Celebrating the official reunification of Germany that took place in 1990 after the Berlin Wall came down a year earlier in November of 1989, German Unity Day is a national holiday that kicks off with gusto every October.
Originally, there was some thought of celebrating the anniversary of the fall of the wall (November 9th) rather than the formal political re-alliance between east and west. However, the former date was also the anniversary of Kristallnacht (the large-scale Nazi-led pogroms against Jews in 1938), so October 3rd was selected as the date.
A national holiday celebrating the confederation of German states dates back to the completion of the Constitution of the Weimar Republic on July 31st, 1919. While some years (even decades) have seen interruptions in or imposed mutations of the traditional celebrations of nationhood and unity, the modern incarnation has been consistent since East and West Germany were most recently made whole again.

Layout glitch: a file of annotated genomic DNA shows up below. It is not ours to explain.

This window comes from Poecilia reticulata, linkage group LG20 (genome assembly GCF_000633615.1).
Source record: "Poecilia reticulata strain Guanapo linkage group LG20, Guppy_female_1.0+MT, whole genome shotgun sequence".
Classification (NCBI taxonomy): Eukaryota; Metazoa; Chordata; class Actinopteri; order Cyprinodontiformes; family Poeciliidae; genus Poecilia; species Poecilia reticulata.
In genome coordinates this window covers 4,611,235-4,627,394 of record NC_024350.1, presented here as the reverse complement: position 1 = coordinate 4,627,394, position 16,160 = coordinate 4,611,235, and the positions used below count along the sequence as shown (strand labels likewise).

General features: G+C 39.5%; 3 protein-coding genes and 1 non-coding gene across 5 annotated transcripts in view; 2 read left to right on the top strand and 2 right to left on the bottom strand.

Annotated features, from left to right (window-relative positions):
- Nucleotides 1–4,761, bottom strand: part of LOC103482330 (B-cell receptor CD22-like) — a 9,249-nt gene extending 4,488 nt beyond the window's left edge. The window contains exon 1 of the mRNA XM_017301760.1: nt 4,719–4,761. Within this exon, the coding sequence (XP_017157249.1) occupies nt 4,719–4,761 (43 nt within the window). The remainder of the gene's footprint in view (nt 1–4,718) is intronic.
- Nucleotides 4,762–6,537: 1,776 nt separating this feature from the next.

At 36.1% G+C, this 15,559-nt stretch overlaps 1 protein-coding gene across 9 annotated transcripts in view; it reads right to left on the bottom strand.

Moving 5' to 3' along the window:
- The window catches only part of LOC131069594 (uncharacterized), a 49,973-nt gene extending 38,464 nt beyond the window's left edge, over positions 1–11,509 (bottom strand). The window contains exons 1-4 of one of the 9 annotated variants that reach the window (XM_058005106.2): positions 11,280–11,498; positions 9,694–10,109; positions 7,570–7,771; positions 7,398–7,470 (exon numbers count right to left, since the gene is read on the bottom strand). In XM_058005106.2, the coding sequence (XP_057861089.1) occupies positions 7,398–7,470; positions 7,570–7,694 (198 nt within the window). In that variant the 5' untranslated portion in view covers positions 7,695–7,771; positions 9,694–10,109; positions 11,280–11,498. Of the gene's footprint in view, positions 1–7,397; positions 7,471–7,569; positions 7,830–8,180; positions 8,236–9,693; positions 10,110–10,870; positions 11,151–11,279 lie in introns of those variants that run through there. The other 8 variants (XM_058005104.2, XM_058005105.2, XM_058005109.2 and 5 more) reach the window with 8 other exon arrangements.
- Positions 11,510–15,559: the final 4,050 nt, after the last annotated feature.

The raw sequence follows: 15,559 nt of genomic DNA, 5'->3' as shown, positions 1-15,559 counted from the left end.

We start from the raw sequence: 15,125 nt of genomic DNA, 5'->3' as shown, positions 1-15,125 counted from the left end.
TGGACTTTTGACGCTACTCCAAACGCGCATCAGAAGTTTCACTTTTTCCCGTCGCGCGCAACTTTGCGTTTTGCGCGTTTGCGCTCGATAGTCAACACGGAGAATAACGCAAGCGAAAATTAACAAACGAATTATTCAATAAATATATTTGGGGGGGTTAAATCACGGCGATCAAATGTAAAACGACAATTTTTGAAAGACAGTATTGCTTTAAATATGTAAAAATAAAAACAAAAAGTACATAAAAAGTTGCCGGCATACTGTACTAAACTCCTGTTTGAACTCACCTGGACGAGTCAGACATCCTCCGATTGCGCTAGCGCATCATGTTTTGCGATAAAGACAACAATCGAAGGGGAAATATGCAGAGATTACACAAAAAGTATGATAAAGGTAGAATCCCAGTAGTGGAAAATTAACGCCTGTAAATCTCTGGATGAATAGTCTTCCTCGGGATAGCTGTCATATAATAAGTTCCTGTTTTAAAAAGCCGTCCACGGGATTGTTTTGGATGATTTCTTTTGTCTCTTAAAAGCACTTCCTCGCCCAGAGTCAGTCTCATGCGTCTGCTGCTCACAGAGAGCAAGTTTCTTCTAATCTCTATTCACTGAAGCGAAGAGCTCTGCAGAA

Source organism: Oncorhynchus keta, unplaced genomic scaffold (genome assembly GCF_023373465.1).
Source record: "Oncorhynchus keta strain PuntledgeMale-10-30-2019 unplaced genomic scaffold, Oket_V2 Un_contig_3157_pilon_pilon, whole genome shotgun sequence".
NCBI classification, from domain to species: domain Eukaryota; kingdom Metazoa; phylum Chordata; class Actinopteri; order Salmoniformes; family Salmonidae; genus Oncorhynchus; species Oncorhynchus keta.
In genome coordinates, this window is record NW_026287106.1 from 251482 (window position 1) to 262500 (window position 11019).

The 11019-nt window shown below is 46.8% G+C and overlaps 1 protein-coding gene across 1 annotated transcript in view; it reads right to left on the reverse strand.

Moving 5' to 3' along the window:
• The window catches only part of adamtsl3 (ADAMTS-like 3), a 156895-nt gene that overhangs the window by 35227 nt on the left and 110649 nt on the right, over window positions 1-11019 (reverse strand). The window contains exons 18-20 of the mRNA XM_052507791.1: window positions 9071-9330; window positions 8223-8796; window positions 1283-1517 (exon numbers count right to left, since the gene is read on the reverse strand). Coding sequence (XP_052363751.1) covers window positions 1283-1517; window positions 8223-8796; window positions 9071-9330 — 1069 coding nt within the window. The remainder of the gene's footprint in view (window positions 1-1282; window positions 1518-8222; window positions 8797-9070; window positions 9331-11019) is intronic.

The site of celebrations today travels in accordance with the rotation of German states presiding over the Bundesrat in each respective year. There are also regular festivities celebrated in Berlin each June around the Brandenburg Gate. Unlike most other countries, military parades, flags, fireworks and other militaristic expressions of national pride are not common in Germany, but fear not, they know how to party, and you’re not likely to be without good cheer, good beer and good food, even if you’re new to the country. Depending on the arrangement of the calendar each year, the festivities can also coincide with the conclusion of the famous Oktoberfest beer festival in Munich.